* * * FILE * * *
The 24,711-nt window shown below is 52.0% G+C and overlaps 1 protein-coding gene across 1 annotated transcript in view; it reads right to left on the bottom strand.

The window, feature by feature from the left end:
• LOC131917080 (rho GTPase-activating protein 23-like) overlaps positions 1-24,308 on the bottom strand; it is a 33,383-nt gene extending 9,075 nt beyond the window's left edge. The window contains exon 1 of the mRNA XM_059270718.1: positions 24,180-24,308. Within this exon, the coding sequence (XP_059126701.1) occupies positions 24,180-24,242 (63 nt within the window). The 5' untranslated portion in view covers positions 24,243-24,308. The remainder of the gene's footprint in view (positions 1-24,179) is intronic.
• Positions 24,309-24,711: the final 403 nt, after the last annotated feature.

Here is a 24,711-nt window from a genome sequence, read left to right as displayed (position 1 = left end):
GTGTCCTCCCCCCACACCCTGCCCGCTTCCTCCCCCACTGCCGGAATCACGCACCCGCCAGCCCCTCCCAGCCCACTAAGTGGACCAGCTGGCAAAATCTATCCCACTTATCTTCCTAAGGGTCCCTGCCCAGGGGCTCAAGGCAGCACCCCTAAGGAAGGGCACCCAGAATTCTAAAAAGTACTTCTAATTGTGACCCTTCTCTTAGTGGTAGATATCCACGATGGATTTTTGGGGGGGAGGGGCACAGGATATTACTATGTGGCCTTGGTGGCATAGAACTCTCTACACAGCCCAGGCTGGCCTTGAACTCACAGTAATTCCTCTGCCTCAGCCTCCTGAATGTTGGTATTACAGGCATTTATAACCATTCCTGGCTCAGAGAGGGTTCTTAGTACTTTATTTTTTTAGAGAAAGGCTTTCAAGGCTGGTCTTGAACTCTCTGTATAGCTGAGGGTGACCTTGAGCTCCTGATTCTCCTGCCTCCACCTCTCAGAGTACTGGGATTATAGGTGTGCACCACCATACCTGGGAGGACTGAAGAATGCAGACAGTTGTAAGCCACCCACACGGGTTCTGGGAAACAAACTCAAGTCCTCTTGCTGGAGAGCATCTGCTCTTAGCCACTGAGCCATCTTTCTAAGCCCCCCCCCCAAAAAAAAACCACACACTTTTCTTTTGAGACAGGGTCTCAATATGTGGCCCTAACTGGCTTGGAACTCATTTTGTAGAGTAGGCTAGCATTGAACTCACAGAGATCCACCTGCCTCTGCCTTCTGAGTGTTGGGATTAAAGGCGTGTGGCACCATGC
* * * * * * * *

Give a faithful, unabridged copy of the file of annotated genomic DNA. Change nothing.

The 24,711-nt window shown below is 52.0% G+C and overlaps 1 protein-coding gene across 1 annotated transcript in view; it reads right to left on the bottom strand.

The window, feature by feature from the left end:
• LOC131917080 (rho GTPase-activating protein 23-like) overlaps positions 1-24,308 on the bottom strand; it is a 33,383-nt gene extending 9,075 nt beyond the window's left edge. The window contains exon 1 of the mRNA XM_059270718.1: positions 24,180-24,308. Within this exon, the coding sequence (XP_059126701.1) occupies positions 24,180-24,242 (63 nt within the window). The 5' untranslated portion in view covers positions 24,243-24,308. The remainder of the gene's footprint in view (positions 1-24,179) is intronic.
• Positions 24,309-24,711: the final 403 nt, after the last annotated feature.

Here is a 24,711-nt window from a genome sequence, read left to right as displayed (position 1 = left end):
GTGTCCTCCCCCCACACCCTGCCCGCTTCCTCCCCCACTGCCGGAATCACGCACCCGCCAGCCCCTCCCAGCCCACTAAGTGGACCAGCTGGCAAAATCTATCCCACTTATCTTCCTAAGGGTCCCTGCCCAGGGGCTCAAGGCAGCACCCCTAAGGAAGGGCACCCAGAATTCTAAAAAGTACTTCTAATTGTGACCCTTCTCTTAGTGGTAGATATCCACGATGGATTTTTGGGGGGGAGGGGCACAGGATATTACTATGTGGCCTTGGTGGCATAGAACTCTCTACACAGCCCAGGCTGGCCTTGAACTCACAGTAATTCCTCTGCCTCAGCCTCCTGAATGTTGGTATTACAGGCATTTATAACCATTCCTGGCTCAGAGAGGGTTCTTAGTACTTTATTTTTTTAGAGAAAGGCTTTCAAGGCTGGTCTTGAACTCTCTGTATAGCTGAGGGTGACCTTGAGCTCCTGATTCTCCTGCCTCCACCTCTCAGAGTACTGGGATTATAGGTGTGCACCACCATACCTGGGAGGACTGAAGAATGCAGACAGTTGTAAGCCACCCACACGGGTTCTGGGAAACAAACTCAAGTCCTCTTGCTGGAGAGCATCTGCTCTTAGCCACTGAGCCATCTTTCTAAGCCCCCCCCCCAAAAAAAAACCACACACTTTTCTTTTGAGACAGGGTCTCAATATGTGGCCCTAACTGGCTTGGAACTCATTTTGTAGAGTAGGCTAGCATTGAACTCACAGAGATCCACCTGCCTCTGCCTTCTGAGTGTTGGGATTAAAGGCGTGTGGCACCATGC